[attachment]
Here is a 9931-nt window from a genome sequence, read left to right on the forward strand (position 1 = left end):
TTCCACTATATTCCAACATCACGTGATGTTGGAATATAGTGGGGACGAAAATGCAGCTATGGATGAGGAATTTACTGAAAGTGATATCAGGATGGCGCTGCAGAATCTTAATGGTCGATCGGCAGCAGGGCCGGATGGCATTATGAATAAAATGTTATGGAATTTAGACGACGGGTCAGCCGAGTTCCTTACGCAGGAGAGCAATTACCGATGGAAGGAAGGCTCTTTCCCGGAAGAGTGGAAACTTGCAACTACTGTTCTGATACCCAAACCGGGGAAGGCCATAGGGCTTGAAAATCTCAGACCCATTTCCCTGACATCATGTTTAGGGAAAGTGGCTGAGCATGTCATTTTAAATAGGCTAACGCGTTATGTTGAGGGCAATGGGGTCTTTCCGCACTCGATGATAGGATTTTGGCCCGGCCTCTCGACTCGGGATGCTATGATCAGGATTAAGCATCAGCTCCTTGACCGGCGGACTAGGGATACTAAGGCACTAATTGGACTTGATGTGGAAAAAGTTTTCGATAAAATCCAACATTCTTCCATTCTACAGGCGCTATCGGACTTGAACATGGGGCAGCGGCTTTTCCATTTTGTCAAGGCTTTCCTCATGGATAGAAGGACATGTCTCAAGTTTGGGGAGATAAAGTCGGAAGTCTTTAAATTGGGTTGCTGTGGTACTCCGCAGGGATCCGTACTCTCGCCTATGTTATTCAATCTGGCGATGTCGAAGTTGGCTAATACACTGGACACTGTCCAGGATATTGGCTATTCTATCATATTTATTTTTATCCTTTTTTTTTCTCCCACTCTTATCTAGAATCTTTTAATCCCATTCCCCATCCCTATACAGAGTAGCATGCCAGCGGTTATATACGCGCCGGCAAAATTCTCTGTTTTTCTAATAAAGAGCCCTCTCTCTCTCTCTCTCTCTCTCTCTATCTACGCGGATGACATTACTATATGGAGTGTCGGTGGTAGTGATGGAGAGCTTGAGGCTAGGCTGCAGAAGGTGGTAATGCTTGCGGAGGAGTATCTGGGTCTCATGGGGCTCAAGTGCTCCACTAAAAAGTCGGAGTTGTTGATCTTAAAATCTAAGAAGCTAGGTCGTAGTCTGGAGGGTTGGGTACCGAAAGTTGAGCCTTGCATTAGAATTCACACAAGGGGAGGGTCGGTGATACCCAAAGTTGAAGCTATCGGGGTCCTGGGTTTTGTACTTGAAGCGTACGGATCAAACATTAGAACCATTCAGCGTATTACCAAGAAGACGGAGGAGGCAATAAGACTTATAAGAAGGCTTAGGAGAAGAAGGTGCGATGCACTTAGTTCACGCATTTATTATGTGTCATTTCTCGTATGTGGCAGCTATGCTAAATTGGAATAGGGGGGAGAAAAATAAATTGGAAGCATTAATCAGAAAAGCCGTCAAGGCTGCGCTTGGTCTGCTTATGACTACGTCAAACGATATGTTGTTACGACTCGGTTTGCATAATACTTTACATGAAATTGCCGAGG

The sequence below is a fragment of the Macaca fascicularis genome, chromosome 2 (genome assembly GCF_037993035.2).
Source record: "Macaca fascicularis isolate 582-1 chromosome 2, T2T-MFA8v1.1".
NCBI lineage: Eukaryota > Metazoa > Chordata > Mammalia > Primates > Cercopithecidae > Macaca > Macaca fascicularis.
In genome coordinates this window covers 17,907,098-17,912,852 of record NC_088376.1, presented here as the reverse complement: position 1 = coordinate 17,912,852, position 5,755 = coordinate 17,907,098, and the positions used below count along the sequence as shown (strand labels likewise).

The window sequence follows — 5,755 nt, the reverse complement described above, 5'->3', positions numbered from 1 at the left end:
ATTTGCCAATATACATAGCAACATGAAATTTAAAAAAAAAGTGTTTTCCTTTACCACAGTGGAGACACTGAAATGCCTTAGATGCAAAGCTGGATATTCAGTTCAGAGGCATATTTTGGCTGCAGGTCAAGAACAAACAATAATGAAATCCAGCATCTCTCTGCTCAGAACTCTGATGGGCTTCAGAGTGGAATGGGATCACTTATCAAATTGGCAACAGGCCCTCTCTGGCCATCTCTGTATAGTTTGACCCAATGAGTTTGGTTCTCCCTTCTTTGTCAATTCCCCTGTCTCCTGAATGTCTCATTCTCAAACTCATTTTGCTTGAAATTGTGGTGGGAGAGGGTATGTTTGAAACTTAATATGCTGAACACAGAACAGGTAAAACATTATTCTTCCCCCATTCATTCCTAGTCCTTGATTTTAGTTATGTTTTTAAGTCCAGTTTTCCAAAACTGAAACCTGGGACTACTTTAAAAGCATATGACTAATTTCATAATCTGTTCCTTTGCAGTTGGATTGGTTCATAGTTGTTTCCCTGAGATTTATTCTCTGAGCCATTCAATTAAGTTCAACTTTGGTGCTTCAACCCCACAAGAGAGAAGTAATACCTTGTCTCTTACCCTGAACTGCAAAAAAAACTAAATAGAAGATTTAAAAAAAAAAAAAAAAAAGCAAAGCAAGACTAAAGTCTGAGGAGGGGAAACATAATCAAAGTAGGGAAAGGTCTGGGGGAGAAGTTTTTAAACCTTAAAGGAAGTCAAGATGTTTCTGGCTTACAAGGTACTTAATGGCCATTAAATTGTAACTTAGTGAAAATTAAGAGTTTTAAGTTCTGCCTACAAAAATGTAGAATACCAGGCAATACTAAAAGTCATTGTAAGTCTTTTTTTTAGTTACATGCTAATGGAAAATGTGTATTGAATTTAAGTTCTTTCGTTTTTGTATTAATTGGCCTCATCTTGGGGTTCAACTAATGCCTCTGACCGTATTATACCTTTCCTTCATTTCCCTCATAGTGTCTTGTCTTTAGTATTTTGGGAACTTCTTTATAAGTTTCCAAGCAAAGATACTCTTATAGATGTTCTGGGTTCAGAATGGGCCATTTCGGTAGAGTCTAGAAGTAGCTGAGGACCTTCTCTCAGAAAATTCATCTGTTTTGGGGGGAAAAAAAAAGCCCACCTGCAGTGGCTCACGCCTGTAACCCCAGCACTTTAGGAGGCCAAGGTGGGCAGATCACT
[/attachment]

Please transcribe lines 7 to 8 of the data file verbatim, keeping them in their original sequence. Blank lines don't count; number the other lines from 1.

The window sequence follows — 5,755 nt, the reverse complement described above, 5'->3', positions numbered from 1 at the left end:
ATTTGCCAATATACATAGCAACATGAAATTTAAAAAAAAAGTGTTTTCCTTTACCACAGTGGAGACACTGAAATGCCTTAGATGCAAAGCTGGATATTCAGTTCAGAGGCATATTTTGGCTGCAGGTCAAGAACAAACAATAATGAAATCCAGCATCTCTCTGCTCAGAACTCTGATGGGCTTCAGAGTGGAATGGGATCACTTATCAAATTGGCAACAGGCCCTCTCTGGCCATCTCTGTATAGTTTGACCCAATGAGTTTGGTTCTCCCTTCTTTGTCAATTCCCCTGTCTCCTGAATGTCTCATTCTCAAACTCATTTTGCTTGAAATTGTGGTGGGAGAGGGTATGTTTGAAACTTAATATGCTGAACACAGAACAGGTAAAACATTATTCTTCCCCCATTCATTCCTAGTCCTTGATTTTAGTTATGTTTTTAAGTCCAGTTTTCCAAAACTGAAACCTGGGACTACTTTAAAAGCATATGACTAATTTCATAATCTGTTCCTTTGCAGTTGGATTGGTTCATAGTTGTTTCCCTGAGATTTATTCTCTGAGCCATTCAATTAAGTTCAACTTTGGTGCTTCAACCCCACAAGAGAGAAGTAATACCTTGTCTCTTACCCTGAACTGCAAAAAAAACTAAATAGAAGATTTAAAAAAAAAAAAAAAAAAGCAAAGCAAGACTAAAGTCTGAGGAGGGGAAACATAATCAAAGTAGGGAAAGGTCTGGGGGAGAAGTTTTTAAACCTTAAAGGAAGTCAAGATGTTTCTGGCTTACAAGGTACTTAATGGCCATTAAATTGTAACTTAGTGAAAATTAAGAGTTTTAAGTTCTGCCTACAAAAATGTAGAATACCAGGCAATACTAAAAGTCATTGTAAGTCTTTTTTTTAGTTACATGCTAATGGAAAATGTGTATTGAATTTAAGTTCTTTCGTTTTTGTATTAATTGGCCTCATCTTGGGGTTCAACTAATGCCTCTGACCGTATTATACCTTTCCTTCATTTCCCTCATAGTGTCTTGTCTTTAGTATTTTGGGAACTTCTTTATAAGTTTCCAAGCAAAGATACTCTTATAGATGTTCTGGGTTCAGAATGGGCCATTTCGGTAGAGTCTAGAAGTAGCTGAGGACCTTCTCTCAGAAAATTCATCTGTTTTGGGGGGAAAAAAAAAGCCCACCTGCAGTGGCTCACGCCTGTAACCCCAGCACTTTAGGAGGCCAAGGTGGGCAGATCACT